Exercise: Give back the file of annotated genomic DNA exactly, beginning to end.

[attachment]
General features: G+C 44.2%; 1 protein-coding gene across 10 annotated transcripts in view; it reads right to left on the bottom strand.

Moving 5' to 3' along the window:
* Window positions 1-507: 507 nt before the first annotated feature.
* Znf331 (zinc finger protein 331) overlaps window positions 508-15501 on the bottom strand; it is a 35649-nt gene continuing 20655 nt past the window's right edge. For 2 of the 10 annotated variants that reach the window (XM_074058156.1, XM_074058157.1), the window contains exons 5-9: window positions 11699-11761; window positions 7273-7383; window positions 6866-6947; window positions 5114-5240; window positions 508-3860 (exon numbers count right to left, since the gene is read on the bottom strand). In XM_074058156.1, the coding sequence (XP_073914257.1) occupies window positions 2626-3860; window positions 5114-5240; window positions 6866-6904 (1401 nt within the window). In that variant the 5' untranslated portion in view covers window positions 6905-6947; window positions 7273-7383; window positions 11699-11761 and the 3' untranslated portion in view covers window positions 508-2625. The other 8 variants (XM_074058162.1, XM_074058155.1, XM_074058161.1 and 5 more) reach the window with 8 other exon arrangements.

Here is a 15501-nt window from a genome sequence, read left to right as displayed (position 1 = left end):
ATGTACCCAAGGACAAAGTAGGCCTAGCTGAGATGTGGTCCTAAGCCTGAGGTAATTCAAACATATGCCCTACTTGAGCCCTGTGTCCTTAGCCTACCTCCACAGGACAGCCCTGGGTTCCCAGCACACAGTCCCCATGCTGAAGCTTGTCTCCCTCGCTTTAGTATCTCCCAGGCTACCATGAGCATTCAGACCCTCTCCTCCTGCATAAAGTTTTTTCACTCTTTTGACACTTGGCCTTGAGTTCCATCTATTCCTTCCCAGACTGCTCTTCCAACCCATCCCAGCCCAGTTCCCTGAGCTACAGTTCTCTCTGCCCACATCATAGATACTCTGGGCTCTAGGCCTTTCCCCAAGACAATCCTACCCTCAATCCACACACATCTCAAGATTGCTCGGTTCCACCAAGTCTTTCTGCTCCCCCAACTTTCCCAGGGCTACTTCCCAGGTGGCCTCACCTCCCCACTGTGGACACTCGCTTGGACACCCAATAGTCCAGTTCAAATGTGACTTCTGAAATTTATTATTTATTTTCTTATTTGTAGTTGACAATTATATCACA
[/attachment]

General features: G+C 44.2%; 1 protein-coding gene across 10 annotated transcripts in view; it reads right to left on the bottom strand.

Moving 5' to 3' along the window:
* Window positions 1-507: 507 nt before the first annotated feature.
* Znf331 (zinc finger protein 331) overlaps window positions 508-15501 on the bottom strand; it is a 35649-nt gene continuing 20655 nt past the window's right edge. For 2 of the 10 annotated variants that reach the window (XM_074058156.1, XM_074058157.1), the window contains exons 5-9: window positions 11699-11761; window positions 7273-7383; window positions 6866-6947; window positions 5114-5240; window positions 508-3860 (exon numbers count right to left, since the gene is read on the bottom strand). In XM_074058156.1, the coding sequence (XP_073914257.1) occupies window positions 2626-3860; window positions 5114-5240; window positions 6866-6904 (1401 nt within the window). In that variant the 5' untranslated portion in view covers window positions 6905-6947; window positions 7273-7383; window positions 11699-11761 and the 3' untranslated portion in view covers window positions 508-2625. The other 8 variants (XM_074058162.1, XM_074058155.1, XM_074058161.1 and 5 more) reach the window with 8 other exon arrangements.

Here is a 15501-nt window from a genome sequence, read left to right as displayed (position 1 = left end):
ATGTACCCAAGGACAAAGTAGGCCTAGCTGAGATGTGGTCCTAAGCCTGAGGTAATTCAAACATATGCCCTACTTGAGCCCTGTGTCCTTAGCCTACCTCCACAGGACAGCCCTGGGTTCCCAGCACACAGTCCCCATGCTGAAGCTTGTCTCCCTCGCTTTAGTATCTCCCAGGCTACCATGAGCATTCAGACCCTCTCCTCCTGCATAAAGTTTTTTCACTCTTTTGACACTTGGCCTTGAGTTCCATCTATTCCTTCCCAGACTGCTCTTCCAACCCATCCCAGCCCAGTTCCCTGAGCTACAGTTCTCTCTGCCCACATCATAGATACTCTGGGCTCTAGGCCTTTCCCCAAGACAATCCTACCCTCAATCCACACACATCTCAAGATTGCTCGGTTCCACCAAGTCTTTCTGCTCCCCCAACTTTCCCAGGGCTACTTCCCAGGTGGCCTCACCTCCCCACTGTGGACACTCGCTTGGACACCCAATAGTCCAGTTCAAATGTGACTTCTGAAATTTATTATTTATTTTCTTATTTGTAGTTGACAATTATATCACA